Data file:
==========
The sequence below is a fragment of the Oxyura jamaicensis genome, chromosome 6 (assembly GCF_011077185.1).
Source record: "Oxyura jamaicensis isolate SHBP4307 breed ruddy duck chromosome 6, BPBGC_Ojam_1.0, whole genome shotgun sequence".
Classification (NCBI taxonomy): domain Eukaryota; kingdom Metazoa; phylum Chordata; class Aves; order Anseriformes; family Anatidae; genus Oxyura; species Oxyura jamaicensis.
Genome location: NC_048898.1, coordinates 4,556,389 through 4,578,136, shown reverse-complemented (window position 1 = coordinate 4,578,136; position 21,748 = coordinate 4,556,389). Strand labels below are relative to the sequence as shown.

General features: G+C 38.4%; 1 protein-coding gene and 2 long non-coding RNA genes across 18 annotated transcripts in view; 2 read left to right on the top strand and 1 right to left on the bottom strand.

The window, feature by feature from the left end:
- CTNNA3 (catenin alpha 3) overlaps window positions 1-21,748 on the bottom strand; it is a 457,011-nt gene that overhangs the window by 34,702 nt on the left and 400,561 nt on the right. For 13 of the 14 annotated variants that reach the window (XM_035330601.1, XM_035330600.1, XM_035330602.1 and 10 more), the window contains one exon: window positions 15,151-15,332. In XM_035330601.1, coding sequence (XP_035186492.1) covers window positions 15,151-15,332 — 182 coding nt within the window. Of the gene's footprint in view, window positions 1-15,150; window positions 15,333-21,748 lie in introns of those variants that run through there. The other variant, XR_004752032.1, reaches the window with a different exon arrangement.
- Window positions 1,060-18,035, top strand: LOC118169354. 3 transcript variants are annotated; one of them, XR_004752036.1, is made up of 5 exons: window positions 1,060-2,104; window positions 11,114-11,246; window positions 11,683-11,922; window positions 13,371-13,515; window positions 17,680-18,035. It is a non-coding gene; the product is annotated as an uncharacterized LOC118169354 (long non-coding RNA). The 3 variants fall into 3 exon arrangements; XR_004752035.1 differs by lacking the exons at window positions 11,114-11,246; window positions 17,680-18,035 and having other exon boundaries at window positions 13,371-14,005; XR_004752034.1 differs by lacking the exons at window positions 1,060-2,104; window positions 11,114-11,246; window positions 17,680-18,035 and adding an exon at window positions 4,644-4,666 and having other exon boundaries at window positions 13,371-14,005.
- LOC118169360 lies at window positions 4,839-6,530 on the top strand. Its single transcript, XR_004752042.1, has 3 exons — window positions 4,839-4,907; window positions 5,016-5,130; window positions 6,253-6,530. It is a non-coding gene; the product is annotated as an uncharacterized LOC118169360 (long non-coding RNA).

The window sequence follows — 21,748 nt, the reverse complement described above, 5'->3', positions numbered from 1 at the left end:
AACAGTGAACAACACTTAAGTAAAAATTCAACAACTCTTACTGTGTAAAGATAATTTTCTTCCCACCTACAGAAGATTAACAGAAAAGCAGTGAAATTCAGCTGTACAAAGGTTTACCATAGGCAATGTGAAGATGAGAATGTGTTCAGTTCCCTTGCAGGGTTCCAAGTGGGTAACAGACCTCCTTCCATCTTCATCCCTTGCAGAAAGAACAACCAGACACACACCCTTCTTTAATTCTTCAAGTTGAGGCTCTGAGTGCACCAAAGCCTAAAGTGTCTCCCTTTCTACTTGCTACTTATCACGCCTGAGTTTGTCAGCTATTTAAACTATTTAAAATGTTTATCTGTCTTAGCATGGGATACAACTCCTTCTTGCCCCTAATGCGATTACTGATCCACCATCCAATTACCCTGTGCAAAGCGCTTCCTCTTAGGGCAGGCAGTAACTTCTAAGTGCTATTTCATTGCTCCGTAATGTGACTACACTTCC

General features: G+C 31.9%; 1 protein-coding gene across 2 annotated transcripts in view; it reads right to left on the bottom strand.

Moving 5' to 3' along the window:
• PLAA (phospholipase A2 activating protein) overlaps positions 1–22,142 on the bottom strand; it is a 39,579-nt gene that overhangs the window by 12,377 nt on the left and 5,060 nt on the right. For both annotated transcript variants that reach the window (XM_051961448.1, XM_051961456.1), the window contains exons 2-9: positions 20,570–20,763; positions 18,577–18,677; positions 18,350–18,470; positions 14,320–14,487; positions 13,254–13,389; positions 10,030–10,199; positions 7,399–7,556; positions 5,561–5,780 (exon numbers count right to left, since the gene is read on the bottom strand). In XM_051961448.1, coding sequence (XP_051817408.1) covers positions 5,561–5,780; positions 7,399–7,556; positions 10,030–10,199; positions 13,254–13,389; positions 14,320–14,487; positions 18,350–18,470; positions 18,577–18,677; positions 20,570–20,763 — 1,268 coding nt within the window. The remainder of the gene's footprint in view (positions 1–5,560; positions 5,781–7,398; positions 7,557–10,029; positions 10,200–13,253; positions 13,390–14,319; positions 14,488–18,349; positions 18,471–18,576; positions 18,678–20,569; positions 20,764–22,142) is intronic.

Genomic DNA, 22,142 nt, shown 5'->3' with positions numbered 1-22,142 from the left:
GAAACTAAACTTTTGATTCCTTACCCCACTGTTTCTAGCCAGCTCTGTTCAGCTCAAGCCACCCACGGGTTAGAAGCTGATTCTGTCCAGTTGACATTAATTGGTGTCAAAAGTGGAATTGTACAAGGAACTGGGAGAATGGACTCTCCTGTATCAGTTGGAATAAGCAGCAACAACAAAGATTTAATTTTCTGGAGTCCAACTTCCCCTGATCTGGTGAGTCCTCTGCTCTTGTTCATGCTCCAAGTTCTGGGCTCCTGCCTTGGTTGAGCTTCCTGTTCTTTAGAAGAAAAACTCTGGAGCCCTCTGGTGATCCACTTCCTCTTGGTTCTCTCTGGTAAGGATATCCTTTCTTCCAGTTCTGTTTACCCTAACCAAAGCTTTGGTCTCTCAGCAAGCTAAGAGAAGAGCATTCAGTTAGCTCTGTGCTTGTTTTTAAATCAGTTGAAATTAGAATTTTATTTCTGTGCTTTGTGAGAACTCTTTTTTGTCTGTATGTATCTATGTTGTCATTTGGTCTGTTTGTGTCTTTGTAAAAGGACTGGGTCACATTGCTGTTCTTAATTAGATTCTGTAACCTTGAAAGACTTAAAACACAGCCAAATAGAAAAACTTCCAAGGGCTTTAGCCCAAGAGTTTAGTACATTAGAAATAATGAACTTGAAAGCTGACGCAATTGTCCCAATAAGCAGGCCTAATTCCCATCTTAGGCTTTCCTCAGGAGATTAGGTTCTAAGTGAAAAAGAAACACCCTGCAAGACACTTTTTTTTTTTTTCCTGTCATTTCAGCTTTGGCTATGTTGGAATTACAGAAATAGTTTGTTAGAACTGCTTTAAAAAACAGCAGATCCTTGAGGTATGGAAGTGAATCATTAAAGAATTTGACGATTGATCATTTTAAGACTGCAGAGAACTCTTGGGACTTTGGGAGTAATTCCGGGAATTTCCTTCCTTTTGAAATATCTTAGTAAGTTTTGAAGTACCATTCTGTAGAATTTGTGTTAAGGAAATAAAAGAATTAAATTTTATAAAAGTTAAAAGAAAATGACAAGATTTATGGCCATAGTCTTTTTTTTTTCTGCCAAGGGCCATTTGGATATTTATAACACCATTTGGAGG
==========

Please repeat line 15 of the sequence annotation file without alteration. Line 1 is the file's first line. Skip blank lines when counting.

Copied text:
Genomic DNA, 22,142 nt, shown 5'->3' with positions numbered 1-22,142 from the left: